I want to forecast the demand of each SKU in my warehouse every week from the history transaction that I have collected. The data contains brand, product type, SKU, quantity, date(per day), price. But the SKU is not sold every week. Some of them are because of sold out and trend. I have tried RNN LSTM and ARIMA with per week but they need time series data that has any transaction in every daterange. I need an algorithm that can handle zero transaction in random week.

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    $\begingroup$ Search for "forecasting" and "zeros". There are many existing questions about just this. The most common answer is basically "use Croston's method". $\endgroup$ Commented Dec 8, 2018 at 15:43
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    $\begingroup$ We have experimented with "Croston's Mehod" and it seems to work ok if the data has no pulses or level shifts in demand ( these typically are the bane of exponential smoothing ) and have implemented a causal/regression approach between the rate of demand and the interval using robust methods allowing for pulses and level shifts. You might try implementing this approach as we are happy with it so far. $\endgroup$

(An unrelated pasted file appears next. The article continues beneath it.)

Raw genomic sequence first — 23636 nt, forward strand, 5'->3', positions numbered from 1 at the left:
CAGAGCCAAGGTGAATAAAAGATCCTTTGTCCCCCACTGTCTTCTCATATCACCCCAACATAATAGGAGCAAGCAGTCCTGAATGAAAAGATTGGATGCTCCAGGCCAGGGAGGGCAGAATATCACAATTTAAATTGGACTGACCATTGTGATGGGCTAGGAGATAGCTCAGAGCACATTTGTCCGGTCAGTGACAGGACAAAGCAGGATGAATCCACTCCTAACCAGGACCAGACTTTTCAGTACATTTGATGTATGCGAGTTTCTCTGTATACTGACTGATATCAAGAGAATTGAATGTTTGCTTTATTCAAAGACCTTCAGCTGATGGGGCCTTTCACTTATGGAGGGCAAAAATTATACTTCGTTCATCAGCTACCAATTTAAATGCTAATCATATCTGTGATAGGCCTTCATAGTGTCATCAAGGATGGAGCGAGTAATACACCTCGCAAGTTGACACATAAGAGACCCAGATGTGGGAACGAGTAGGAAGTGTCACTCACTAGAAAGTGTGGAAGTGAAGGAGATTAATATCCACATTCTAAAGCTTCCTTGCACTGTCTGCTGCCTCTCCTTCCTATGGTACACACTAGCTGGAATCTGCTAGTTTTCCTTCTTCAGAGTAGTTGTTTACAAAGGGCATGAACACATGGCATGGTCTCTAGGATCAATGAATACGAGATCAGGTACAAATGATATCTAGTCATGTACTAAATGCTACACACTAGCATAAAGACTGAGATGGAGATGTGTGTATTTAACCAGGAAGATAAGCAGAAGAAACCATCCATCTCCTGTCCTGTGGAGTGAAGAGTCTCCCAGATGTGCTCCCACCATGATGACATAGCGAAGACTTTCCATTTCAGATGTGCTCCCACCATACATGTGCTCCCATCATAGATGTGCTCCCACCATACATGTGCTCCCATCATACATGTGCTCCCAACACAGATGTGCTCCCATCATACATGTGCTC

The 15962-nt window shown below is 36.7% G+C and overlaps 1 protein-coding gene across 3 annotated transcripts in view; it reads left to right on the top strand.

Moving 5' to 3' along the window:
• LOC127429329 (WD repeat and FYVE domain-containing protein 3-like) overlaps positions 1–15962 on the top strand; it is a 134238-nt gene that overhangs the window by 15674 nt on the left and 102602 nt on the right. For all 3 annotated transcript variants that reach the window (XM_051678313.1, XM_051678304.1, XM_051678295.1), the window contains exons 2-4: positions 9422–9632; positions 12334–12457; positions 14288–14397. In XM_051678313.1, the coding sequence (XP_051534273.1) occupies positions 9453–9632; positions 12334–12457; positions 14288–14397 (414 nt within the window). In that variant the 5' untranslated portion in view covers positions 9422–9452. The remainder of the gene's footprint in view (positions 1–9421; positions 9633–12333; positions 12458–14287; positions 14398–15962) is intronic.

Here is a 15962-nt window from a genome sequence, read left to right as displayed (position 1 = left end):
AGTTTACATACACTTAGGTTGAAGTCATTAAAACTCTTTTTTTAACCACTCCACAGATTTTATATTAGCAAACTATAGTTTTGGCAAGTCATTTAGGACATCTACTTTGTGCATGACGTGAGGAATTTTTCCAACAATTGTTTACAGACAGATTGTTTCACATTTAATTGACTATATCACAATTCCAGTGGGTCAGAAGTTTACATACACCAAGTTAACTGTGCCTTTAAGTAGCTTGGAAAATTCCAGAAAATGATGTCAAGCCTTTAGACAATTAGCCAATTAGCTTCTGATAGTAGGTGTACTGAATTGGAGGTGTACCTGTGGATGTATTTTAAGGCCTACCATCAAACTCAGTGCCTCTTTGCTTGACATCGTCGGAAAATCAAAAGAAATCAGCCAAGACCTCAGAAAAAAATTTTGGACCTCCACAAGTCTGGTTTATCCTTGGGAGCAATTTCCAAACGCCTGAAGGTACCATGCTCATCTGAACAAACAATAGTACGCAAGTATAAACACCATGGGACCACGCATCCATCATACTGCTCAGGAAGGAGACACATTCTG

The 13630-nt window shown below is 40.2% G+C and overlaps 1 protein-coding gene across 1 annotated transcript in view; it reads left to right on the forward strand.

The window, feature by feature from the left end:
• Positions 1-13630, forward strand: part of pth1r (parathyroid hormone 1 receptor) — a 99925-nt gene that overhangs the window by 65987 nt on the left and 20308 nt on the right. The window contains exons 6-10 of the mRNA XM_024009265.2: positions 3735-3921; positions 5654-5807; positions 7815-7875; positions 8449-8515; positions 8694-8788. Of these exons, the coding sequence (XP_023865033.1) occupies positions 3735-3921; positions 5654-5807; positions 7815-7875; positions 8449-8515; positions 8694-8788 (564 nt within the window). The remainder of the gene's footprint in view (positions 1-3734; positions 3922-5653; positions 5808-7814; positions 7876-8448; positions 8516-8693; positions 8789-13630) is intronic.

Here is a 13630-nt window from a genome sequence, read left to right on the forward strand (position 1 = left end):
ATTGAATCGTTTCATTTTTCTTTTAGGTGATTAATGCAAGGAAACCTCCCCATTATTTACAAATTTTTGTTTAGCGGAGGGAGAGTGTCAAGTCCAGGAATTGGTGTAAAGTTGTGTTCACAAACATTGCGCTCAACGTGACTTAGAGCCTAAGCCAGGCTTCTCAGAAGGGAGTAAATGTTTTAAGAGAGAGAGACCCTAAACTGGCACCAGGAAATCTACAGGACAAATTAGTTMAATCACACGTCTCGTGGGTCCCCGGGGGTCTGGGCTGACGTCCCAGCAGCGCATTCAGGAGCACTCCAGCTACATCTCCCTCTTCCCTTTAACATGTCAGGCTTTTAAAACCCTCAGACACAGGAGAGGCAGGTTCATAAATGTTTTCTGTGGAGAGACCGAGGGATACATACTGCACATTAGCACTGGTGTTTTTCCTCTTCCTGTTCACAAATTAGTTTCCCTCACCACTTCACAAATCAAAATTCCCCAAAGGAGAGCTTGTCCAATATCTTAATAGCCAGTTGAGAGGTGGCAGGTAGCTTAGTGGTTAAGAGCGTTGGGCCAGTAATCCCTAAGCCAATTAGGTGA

– IrishStat
    Commented Dec 8, 2018 at 16:03

1 Answer 1


You don't really have missing data, you have many zero's. They could well cause problems.

  1. many zero's could mess up the estimation of the autocorrelation function (see Testing a proportion in an online setting).

  2. many exact zero's in succession is not really compatible with the usual assumptions used in arima time series modeling. Since your problem is demand forecasting, some special methods for that purpose might do, see Time series with a sequence of zeros and Forecasting daily time series with many zeros.

Another approach is to acknowledge that you have count data, and looking into modeling of a count data time series model. Keywords is poisson regression and zero inflation. See Time series for count data, with counts < 20 and Daily Time Series Analysis.

With demand data, probably you have many parallel series. Then hierarchical forecasting could help, see Forecasting hierarchical time series R package.


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